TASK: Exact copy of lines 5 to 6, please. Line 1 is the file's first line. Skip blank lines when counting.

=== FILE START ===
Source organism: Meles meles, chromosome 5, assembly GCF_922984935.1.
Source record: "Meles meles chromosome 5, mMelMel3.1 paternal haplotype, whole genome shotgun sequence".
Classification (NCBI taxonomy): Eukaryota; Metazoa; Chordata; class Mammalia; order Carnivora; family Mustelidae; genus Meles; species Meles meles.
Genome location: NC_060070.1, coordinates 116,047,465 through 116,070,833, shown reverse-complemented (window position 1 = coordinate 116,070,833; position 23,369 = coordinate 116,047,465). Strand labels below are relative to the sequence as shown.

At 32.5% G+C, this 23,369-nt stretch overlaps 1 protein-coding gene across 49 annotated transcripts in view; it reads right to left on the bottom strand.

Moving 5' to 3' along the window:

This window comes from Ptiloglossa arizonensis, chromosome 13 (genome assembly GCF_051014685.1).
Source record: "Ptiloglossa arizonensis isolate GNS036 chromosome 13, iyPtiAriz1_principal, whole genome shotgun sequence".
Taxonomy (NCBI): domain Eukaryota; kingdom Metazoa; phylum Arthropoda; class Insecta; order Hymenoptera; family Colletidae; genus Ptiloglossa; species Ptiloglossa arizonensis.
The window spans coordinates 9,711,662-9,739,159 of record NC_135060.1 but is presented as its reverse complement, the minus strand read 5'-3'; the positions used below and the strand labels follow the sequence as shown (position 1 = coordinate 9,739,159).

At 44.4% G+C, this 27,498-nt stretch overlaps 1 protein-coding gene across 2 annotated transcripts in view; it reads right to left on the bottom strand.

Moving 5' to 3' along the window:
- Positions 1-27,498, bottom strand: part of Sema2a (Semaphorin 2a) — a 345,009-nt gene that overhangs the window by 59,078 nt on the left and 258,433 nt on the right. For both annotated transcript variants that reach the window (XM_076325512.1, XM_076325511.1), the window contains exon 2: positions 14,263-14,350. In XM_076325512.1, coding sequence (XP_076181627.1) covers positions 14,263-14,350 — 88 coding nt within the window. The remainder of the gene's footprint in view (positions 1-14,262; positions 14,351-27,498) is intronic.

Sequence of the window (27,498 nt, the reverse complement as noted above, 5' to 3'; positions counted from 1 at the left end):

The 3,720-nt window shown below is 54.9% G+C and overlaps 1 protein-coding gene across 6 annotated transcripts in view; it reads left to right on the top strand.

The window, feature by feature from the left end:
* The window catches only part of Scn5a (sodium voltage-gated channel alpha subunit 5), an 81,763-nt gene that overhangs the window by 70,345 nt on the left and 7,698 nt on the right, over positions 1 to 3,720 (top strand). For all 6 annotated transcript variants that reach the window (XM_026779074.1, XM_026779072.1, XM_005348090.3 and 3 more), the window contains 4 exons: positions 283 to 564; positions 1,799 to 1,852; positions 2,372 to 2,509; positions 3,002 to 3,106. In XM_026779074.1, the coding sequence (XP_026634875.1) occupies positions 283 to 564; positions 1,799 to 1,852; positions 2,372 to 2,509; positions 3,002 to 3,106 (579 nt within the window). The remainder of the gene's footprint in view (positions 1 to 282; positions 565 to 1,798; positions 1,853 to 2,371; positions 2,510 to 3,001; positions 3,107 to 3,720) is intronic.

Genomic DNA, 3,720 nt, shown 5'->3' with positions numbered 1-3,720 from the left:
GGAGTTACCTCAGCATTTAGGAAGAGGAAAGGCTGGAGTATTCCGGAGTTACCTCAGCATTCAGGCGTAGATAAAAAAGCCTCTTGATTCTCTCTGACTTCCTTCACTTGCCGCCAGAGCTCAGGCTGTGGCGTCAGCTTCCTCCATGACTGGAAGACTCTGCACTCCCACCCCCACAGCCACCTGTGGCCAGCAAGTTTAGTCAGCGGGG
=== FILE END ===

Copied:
At 32.5% G+C, this 23,369-nt stretch overlaps 1 protein-coding gene across 49 annotated transcripts in view; it reads right to left on the bottom strand.

Moving 5' to 3' along the window: